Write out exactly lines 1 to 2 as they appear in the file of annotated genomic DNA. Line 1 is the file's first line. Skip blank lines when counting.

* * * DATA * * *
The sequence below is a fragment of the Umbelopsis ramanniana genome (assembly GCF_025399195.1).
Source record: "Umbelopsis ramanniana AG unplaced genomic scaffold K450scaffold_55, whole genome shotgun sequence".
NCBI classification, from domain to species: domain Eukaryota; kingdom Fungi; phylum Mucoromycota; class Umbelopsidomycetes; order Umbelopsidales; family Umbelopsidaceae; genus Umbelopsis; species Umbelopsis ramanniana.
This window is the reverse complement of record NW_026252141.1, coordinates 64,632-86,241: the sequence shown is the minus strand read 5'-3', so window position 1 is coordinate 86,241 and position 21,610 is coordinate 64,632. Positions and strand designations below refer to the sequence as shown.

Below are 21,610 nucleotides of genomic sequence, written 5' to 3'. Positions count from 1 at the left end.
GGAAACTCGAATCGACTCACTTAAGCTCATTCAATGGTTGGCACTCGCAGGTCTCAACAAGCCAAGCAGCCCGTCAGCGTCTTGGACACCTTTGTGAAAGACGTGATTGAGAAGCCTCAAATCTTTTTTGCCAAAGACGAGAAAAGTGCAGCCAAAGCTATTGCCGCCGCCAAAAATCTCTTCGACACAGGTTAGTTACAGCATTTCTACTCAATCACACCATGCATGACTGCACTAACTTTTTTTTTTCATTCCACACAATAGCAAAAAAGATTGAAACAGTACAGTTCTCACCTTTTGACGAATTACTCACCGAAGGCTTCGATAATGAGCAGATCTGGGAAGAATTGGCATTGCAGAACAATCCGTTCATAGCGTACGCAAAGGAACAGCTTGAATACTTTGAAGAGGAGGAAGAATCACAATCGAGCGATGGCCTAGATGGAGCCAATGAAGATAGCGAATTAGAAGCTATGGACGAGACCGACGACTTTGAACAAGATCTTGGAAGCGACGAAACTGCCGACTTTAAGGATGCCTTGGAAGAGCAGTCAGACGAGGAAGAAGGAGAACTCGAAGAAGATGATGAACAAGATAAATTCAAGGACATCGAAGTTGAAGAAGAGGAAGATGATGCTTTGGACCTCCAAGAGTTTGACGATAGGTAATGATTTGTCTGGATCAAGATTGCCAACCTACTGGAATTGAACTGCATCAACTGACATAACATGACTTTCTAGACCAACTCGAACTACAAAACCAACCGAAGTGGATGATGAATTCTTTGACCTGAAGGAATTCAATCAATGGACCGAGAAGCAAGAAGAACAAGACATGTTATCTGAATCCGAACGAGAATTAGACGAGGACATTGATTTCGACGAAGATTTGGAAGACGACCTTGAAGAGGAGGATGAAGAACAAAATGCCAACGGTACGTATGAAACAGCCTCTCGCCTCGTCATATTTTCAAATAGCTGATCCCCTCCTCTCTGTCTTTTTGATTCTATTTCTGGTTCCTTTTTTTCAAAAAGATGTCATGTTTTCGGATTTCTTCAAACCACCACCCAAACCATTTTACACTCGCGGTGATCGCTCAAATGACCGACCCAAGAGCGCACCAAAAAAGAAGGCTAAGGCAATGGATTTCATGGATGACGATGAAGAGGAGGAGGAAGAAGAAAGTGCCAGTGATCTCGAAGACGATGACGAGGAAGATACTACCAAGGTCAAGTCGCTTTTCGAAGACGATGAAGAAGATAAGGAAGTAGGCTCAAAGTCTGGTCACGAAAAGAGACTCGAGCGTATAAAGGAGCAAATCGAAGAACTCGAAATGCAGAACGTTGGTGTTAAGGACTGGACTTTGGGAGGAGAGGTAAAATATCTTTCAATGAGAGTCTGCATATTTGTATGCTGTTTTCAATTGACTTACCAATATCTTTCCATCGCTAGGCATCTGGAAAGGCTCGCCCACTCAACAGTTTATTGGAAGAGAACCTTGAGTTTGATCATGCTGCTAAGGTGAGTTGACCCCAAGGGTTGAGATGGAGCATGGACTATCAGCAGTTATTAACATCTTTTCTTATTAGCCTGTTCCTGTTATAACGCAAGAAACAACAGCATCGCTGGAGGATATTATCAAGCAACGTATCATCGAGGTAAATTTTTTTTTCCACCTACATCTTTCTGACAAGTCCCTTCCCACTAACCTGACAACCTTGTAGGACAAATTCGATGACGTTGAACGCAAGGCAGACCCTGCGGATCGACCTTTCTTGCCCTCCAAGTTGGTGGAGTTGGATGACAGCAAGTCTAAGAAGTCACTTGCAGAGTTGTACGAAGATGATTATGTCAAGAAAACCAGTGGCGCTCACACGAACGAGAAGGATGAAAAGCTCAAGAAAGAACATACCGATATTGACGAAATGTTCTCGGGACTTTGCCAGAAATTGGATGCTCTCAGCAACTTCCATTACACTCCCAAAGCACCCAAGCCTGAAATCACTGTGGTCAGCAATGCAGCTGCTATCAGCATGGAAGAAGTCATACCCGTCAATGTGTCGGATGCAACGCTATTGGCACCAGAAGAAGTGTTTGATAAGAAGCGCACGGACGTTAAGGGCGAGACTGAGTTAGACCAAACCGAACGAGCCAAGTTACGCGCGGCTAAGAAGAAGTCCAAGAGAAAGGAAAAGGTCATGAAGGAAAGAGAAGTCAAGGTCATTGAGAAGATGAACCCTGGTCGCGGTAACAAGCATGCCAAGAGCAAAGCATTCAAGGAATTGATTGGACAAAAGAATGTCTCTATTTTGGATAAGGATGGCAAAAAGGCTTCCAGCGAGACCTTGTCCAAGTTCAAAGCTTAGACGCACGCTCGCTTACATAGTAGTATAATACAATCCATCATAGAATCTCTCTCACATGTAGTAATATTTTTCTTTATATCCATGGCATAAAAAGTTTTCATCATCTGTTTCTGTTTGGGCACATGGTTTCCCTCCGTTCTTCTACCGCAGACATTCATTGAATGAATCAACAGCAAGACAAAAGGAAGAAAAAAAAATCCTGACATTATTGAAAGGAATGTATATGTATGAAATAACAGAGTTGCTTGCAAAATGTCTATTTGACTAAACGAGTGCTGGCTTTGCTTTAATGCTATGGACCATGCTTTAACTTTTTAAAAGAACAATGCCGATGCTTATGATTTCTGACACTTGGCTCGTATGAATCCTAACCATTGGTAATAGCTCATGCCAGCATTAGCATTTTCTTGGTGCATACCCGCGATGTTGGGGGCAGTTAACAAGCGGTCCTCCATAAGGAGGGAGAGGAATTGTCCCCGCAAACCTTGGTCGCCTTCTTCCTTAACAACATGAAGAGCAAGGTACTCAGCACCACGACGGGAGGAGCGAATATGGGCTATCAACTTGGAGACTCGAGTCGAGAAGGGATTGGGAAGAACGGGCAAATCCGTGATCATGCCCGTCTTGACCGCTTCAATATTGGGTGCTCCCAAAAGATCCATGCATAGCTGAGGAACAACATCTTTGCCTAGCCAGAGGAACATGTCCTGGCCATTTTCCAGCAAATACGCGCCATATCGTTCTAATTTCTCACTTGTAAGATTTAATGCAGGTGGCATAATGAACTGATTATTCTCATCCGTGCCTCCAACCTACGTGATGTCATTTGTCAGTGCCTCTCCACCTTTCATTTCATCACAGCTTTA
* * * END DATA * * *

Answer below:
The sequence below is a fragment of the Umbelopsis ramanniana genome (assembly GCF_025399195.1).
Source record: "Umbelopsis ramanniana AG unplaced genomic scaffold K450scaffold_55, whole genome shotgun sequence".